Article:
Evil’s existence, and God’s existence.

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The belief God and evil can’t coexist in the same universe is based on some bad logic.Every so often I bump into a nontheist who complains God can’t be real, can’t exist… because there’s such a thing as evil in the universe.Here’s how they’re figuring: If God’s real, God’s almighty, and God’s good like we Christians claim, he should’ve done something to get rid of evil, right? After all they would, if they were God. They’d have wiped out evil long ago, like with a great purging flood or something.They can’t fathom a God who’d be gracious enough to grant his wayward kids any leeway, any second chances to repent and return to the fold. He’d shut that s--- down on sight. So since God isn’t their kind of God, he must not exist.This is hardly a new idea. It’s been around since Epicurus of Athens first pitched it in the 300s BC. Or at least we think Epicurus pitched it. That’s what Christian author Lucius Caecilius Firmianus Lactantius claimed in his anti-Epicurean book De ira Dei/“On God’s…

Hurricanes and bad theodicy.

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The Atlantic hurricane season begins in June and ends in November: Weather agencies keep track of all the warm-weather tropical cyclones which crop up in summer and fall. (They give ’em names, in alphabetical order, and mix up the names every year.) The heat lets ’em grow in speed, size, and moisture, and warmer-than-usual weather means they grow extra large; often into full-on hurricanes. And if they make it to land, they create extra mess.The United States is was hit with two hurricanes in 20 days. Hurricane Harvey flooded southern Texas on 26 August. Hurricane Irma is currently working on the west coast of Florida. At its largest, Irma was a category 5, with 185 mph (295 kph) winds; this prompted widespread evacuations in Florida, and rightly so.Of course these aren’t the only natural disasters we get in the States. We get wildfires: I live in California, which has fires every year. Has ’em in drought; has ’em in flood years. Fire is how brush naturally clears, but humans built hou…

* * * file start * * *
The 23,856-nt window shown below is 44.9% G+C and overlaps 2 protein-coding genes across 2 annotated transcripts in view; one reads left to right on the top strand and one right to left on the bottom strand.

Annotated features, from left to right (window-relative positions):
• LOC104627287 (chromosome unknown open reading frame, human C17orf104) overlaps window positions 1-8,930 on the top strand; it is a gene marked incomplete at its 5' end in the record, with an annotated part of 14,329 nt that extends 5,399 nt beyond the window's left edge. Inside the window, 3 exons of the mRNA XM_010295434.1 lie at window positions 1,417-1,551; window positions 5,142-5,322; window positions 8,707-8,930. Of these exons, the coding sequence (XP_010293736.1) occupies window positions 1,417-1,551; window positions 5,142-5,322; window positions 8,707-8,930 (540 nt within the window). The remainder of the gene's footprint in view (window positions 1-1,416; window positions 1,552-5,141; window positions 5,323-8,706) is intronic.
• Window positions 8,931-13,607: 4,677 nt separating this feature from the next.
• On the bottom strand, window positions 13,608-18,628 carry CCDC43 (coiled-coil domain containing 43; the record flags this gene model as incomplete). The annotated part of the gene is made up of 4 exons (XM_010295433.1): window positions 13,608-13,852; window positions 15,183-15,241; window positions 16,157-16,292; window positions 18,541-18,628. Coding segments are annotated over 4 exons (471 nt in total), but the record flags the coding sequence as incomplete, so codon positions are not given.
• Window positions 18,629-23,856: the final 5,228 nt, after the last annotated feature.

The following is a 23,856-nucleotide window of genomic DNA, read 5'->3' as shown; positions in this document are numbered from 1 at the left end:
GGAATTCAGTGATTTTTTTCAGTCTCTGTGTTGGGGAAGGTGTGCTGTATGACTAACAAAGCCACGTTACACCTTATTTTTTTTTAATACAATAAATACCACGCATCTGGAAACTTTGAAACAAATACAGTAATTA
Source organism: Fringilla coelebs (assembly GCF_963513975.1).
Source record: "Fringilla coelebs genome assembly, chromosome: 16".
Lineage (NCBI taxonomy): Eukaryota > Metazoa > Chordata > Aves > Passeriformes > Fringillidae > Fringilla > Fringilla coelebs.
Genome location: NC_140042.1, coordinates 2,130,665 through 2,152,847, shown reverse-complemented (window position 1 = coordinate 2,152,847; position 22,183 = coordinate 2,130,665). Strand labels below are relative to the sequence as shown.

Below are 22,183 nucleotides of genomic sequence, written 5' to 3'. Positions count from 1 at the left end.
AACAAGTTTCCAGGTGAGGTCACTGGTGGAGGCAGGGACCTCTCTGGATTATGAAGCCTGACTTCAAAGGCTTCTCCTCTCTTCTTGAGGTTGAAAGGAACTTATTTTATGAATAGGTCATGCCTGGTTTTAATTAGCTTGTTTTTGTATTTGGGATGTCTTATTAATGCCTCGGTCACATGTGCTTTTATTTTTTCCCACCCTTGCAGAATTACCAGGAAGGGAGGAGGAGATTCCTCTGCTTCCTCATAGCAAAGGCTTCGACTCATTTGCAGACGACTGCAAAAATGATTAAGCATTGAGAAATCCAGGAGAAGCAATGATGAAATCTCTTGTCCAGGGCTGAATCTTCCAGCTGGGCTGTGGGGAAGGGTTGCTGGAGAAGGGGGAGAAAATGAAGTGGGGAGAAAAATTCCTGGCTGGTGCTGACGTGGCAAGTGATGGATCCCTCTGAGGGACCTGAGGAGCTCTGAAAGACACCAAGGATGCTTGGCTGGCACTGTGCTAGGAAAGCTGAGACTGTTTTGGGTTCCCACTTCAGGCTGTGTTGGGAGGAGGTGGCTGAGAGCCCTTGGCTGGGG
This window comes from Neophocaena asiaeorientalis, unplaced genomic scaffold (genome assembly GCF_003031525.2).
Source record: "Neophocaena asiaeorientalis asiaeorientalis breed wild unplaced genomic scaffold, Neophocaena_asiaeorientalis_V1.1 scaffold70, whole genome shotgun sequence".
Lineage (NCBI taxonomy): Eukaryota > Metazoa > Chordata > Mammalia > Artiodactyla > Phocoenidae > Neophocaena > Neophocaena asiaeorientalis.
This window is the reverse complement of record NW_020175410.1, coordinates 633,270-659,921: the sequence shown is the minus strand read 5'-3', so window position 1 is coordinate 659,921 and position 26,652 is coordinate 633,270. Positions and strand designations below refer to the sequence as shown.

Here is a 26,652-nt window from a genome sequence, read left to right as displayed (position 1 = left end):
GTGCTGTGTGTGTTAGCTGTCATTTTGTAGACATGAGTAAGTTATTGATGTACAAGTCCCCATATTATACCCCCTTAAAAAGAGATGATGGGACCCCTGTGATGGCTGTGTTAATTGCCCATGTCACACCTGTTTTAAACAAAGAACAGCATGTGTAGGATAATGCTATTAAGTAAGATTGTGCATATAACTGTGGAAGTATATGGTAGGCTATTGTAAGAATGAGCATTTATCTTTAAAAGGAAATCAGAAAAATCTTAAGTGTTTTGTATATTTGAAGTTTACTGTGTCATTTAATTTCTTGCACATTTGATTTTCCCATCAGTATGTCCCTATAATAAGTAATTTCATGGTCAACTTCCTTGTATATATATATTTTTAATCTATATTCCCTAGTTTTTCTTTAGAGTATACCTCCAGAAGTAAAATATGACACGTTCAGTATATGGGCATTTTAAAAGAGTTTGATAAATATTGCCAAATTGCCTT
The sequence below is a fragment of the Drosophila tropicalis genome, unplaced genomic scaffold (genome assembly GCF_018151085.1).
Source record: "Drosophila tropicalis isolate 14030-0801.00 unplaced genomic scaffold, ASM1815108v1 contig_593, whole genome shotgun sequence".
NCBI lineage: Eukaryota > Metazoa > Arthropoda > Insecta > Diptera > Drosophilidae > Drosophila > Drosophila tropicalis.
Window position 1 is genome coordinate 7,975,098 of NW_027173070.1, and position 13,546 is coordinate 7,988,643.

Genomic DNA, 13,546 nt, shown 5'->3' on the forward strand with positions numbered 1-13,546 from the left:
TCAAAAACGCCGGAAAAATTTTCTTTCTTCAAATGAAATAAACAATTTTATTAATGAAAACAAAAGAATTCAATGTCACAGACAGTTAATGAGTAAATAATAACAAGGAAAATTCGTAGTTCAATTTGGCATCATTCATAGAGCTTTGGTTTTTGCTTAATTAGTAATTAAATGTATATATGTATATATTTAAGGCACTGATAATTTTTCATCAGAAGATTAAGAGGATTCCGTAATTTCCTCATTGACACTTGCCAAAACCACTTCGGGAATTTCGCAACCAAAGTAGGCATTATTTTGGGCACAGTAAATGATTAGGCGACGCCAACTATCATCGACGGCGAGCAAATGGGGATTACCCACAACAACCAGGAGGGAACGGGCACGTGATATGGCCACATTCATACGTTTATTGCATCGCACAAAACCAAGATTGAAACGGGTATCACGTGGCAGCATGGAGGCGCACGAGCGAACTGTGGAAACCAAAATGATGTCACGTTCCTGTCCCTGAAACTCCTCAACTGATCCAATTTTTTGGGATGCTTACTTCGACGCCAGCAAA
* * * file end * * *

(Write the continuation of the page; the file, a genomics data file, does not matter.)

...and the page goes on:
Misreading and mistreating those who mourn.

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Job 4–5After Job suffered the tremendous disaster of having his children, employees, and livestock all killed in one day, three of his friends came and sat shiva with him. Jb 2.11-13 For a week they said nothing.Then Job vented for a chapter.“Wish I’d never been born; Jb 3.3 why didn’t I die at birth; Jb 3.11 I wish I were dead.” Jb 3.20-22 The usual stuff people say when they’ve suffered an earth-shattering loss, particularly when loved ones die. Stuff we’re supposed to listen to, sympathize with… and watch these people in case they actually try to act upon any of it. (Half the time they’re all talk, but sometimes they’re not, so it’s best to err on the side of caution.)But you know how humans are: We try to fix one another. We don’t leave it in the hands of professionals, who know how to guide people to make good choices. We tell ’em, “You know what you oughta do,” and tell them so. Or worse, we try to do it for them.So in Job, here’s where all the bad advice begins. The first to ta…